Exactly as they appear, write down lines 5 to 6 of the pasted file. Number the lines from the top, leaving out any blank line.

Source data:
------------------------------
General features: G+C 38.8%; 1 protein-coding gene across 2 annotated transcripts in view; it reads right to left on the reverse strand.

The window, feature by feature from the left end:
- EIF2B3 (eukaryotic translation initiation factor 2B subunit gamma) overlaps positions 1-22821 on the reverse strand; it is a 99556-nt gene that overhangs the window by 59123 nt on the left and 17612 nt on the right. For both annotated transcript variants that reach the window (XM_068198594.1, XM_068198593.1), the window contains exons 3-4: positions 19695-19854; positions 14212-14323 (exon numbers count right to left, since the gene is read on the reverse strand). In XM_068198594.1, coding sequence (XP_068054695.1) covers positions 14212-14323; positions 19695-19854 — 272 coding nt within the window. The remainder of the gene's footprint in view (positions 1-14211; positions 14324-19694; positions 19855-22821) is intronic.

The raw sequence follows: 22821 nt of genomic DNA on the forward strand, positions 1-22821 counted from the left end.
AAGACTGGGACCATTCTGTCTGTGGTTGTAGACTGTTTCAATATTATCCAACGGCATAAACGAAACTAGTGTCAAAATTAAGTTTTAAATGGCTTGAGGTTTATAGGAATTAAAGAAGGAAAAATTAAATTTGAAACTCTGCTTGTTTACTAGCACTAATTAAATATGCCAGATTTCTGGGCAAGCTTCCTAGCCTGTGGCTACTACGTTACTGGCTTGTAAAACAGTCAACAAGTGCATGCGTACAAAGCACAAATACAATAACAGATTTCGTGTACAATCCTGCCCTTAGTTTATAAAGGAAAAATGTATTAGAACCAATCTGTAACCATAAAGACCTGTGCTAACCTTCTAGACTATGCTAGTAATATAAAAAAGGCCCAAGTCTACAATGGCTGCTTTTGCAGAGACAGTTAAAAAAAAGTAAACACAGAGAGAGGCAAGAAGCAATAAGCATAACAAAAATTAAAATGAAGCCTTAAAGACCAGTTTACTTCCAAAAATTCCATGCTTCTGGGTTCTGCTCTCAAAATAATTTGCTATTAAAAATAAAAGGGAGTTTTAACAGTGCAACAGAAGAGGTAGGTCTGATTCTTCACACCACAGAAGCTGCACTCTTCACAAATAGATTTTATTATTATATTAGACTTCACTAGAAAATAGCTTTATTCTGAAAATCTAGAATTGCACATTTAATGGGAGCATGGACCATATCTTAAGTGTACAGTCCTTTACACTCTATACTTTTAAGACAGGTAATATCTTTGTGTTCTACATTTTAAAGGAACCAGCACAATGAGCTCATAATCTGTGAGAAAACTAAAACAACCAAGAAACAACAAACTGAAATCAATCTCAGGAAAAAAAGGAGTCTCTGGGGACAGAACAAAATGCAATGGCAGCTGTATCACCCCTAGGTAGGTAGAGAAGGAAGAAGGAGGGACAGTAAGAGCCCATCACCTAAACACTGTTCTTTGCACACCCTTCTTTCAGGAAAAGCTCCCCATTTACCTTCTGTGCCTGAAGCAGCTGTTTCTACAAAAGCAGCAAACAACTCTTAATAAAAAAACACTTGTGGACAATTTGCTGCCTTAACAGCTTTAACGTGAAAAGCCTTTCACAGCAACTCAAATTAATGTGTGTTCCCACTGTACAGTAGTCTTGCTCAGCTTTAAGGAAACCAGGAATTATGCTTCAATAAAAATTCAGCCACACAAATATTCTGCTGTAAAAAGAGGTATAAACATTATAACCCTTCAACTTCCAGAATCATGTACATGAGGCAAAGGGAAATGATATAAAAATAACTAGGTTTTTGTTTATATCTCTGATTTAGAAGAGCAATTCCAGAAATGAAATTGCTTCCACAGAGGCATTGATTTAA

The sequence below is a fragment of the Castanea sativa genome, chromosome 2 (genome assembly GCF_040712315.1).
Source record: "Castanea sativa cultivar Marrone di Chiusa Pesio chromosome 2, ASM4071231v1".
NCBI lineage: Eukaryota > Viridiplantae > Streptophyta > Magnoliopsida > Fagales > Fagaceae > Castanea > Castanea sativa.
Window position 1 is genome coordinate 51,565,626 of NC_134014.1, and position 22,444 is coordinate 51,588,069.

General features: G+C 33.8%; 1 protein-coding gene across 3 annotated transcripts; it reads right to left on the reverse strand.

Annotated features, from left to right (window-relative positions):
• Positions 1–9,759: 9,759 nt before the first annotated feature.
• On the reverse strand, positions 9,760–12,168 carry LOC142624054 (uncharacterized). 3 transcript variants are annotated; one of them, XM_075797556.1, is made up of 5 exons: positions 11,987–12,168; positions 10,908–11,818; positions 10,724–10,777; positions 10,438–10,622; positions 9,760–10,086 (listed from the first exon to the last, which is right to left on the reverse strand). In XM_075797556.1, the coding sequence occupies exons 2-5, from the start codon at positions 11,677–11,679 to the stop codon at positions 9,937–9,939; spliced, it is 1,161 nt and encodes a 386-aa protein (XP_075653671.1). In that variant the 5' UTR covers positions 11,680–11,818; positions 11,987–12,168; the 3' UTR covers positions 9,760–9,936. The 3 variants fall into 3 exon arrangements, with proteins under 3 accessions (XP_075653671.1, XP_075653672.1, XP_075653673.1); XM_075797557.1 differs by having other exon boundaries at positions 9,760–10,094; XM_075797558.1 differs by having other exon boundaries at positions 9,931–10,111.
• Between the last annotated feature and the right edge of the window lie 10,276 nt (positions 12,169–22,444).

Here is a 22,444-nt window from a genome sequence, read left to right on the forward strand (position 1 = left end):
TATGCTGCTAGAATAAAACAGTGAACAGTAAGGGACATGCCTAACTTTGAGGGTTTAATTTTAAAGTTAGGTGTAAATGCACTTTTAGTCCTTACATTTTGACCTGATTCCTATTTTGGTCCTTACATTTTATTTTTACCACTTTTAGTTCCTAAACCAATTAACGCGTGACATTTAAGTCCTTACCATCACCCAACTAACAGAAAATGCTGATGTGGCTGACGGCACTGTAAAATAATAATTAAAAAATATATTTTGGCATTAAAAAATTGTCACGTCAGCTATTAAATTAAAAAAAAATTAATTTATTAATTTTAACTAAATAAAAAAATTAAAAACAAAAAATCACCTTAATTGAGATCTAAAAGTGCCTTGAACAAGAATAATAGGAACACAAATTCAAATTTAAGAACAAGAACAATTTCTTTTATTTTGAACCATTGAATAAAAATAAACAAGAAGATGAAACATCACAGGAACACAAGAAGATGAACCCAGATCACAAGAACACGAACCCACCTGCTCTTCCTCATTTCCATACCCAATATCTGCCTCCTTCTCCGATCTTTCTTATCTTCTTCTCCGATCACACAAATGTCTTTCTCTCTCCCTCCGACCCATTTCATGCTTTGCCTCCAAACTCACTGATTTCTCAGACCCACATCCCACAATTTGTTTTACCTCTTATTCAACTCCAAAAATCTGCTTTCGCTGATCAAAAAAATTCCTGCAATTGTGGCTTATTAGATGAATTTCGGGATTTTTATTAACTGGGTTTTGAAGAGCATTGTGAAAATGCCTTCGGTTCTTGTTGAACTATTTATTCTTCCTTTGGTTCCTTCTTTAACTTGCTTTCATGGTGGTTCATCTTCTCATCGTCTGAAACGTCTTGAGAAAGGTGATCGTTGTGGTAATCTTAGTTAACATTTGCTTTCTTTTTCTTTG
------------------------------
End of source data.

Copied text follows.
AAGACTGGGACCATTCTGTCTGTGGTTGTAGACTGTTTCAATATTATCCAACGGCATAAACGAAACTAGTGTCAAAATTAAGTTTTAAATGGCTTGAGGTTTATAGGAATTAAAGAAGGAAAAATTAAATTTGAAACTCTGCTTGTTTACTAGCACTAATTAAATATGCCAGATTTCTGGGCAAGCTTCCTAGCCTGTGGCTACTACGTTACTGGCTTGTAAAACAGTCAACAAGTGCATGCGTACAAAGCACAAATACAATAACAGATTTCGTGTACAATCCTGCCCTTAGTTTATAAAGGAAAAATGTATTAGAACCAATCTGTAACCATAAAGACCTGTGCTAACCTTCTAGACTATGCTAGTAATATAAAAAAGGCCCAAGTCTACAATGGCTGCTTTTGCAGAGACAGTTAAAAAAAAGTAAACACAGAGAGAGGCAAGAAGCAATAAGCATAACAAAAATTAAAATGAAGCCTTAAAGACCAGTTTACTTCCAAAAATTCCATGCTTCTGGGTTCTGCTCTCAAAATAATTTGCTATTAAAAATAAAAGGGAGTTTTAACAGTGCAACAGAAGAGGTAGGTCTGATTCTTCACACCACAGAAGCTGCACTCTTCACAAATAGATTTTATTATTATATTAGACTTCACTAGAAAATAGCTTTATTCTGAAAATCTAGAATTGCACATTTAATGGGAGCATGGACCATATCTTAAGTGTACAGTCCTTTACACTCTATACTTTTAAGACAGGTAATATCTTTGTGTTCTACATTTTAAAGGAACCAGCACAATGAGCTCATAATCTGTGAGAAAACTAAAACAACCAAGAAACAACAAACTGAAATCAATCTCAGGAAAAAAAGGAGTCTCTGGGGACAGAACAAAATGCAATGGCAGCTGTATCACCCCTAGGTAGGTAGAGAAGGAAGAAGGAGGGACAGTAAGAGCCCATCACCTAAACACTGTTCTTTGCACACCCTTCTTTCAGGAAAAGCTCCCCATTTACCTTCTGTGCCTGAAGCAGCTGTTTCTACAAAAGCAGCAAACAACTCTTAATAAAAAAACACTTGTGGACAATTTGCTGCCTTAACAGCTTTAACGTGAAAAGCCTTTCACAGCAACTCAAATTAATGTGTGTTCCCACTGTACAGTAGTCTTGCTCAGCTTTAAGGAAACCAGGAATTATGCTTCAATAAAAATTCAGCCACACAAATATTCTGCTGTAAAAAGAGGTATAAACATTATAACCCTTCAACTTCCAGAATCATGTACATGAGGCAAAGGGAAATGATATAAAAATAACTAGGTTTTTGTTTATATCTCTGATTTAGAAGAGCAATTCCAGAAATGAAATTGCTTCCACAGAGGCATTGATTTAA

The sequence below is a fragment of the Castanea sativa genome, chromosome 2 (genome assembly GCF_040712315.1).